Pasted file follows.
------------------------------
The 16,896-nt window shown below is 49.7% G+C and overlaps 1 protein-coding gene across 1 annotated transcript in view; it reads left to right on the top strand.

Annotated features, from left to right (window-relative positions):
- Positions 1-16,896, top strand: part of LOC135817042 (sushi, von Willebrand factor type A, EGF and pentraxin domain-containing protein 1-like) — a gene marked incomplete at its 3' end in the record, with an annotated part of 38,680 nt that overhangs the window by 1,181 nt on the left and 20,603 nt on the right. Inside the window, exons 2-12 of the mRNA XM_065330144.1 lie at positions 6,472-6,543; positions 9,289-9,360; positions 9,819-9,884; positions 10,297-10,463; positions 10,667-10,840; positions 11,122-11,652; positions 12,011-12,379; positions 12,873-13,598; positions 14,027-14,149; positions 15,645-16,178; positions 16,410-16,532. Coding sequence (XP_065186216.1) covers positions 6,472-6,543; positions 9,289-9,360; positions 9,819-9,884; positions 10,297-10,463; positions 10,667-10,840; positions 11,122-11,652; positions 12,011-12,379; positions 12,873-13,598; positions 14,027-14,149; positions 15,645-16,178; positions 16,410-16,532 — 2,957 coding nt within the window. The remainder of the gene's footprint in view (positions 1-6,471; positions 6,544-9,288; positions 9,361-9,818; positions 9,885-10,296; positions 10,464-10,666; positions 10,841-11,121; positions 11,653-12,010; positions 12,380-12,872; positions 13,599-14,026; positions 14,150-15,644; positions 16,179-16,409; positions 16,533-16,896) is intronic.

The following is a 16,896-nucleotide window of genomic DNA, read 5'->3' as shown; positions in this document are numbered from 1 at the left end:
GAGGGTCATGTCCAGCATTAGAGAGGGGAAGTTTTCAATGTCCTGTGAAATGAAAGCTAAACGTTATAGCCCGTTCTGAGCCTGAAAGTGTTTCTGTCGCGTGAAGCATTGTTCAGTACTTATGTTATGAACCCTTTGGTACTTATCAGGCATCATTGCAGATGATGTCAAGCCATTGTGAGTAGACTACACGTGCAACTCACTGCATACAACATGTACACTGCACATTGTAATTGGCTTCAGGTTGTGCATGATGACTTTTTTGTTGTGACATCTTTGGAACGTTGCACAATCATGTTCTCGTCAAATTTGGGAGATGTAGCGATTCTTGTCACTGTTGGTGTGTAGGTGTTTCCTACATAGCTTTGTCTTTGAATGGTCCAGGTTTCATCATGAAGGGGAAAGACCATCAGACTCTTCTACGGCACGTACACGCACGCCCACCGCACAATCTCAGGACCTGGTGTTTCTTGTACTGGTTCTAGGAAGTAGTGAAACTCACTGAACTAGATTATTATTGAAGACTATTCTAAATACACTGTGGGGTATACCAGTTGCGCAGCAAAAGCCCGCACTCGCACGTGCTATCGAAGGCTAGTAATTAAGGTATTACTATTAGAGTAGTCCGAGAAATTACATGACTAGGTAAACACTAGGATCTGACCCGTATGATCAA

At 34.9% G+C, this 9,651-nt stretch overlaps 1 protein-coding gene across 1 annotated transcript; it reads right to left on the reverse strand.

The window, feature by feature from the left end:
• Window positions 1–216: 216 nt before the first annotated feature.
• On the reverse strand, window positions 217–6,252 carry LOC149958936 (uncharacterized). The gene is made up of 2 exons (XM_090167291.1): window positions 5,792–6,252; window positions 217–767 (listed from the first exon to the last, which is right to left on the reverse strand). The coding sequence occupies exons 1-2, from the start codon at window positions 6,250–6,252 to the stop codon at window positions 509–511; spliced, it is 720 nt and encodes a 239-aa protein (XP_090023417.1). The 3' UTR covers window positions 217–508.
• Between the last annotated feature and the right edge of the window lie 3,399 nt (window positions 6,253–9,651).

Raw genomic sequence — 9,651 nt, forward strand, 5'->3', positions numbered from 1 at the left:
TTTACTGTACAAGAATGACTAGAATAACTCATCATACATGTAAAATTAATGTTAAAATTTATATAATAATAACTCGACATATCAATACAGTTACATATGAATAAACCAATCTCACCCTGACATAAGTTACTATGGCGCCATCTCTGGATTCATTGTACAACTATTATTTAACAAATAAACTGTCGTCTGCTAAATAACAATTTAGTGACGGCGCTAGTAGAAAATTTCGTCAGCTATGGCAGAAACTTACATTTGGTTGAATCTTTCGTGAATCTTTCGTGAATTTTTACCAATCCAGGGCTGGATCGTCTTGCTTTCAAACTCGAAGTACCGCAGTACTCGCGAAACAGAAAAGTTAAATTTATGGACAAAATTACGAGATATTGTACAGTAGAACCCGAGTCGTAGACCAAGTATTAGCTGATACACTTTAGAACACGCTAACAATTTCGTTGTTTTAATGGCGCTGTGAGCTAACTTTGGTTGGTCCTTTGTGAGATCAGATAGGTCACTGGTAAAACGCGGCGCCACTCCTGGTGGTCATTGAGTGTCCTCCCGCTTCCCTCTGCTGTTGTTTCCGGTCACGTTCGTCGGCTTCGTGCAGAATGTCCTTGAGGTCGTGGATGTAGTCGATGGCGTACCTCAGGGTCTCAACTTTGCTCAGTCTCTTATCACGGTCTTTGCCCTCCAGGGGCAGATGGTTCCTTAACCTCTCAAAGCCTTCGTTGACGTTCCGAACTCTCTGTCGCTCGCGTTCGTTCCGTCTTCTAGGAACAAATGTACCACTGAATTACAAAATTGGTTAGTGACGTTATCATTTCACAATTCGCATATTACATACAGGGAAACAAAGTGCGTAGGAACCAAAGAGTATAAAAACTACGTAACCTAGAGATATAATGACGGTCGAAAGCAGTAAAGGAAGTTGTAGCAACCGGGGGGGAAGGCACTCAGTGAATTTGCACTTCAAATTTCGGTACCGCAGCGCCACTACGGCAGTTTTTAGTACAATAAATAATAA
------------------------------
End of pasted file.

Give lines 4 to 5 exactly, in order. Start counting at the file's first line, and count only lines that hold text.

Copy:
The following is a 16,896-nucleotide window of genomic DNA, read 5'->3' as shown; positions in this document are numbered from 1 at the left end:
GAGGGTCATGTCCAGCATTAGAGAGGGGAAGTTTTCAATGTCCTGTGAAATGAAAGCTAAACGTTATAGCCCGTTCTGAGCCTGAAAGTGTTTCTGTCGCGTGAAGCATTGTTCAGTACTTATGTTATGAACCCTTTGGTACTTATCAGGCATCATTGCAGATGATGTCAAGCCATTGTGAGTAGACTACACGTGCAACTCACTGCATACAACATGTACACTGCACATTGTAATTGGCTTCAGGTTGTGCATGATGACTTTTTTGTTGTGACATCTTTGGAACGTTGCACAATCATGTTCTCGTCAAATTTGGGAGATGTAGCGATTCTTGTCACTGTTGGTGTGTAGGTGTTTCCTACATAGCTTTGTCTTTGAATGGTCCAGGTTTCATCATGAAGGGGAAAGACCATCAGACTCTTCTACGGCACGTACACGCACGCCCACCGCACAATCTCAGGACCTGGTGTTTCTTGTACTGGTTCTAGGAAGTAGTGAAACTCACTGAACTAGATTATTATTGAAGACTATTCTAAATACACTGTGGGGTATACCAGTTGCGCAGCAAAAGCCCGCACTCGCACGTGCTATCGAAGGCTAGTAATTAAGGTATTACTATTAGAGTAGTCCGAGAAATTACATGACTAGGTAAACACTAGGATCTGACCCGTATGATCAA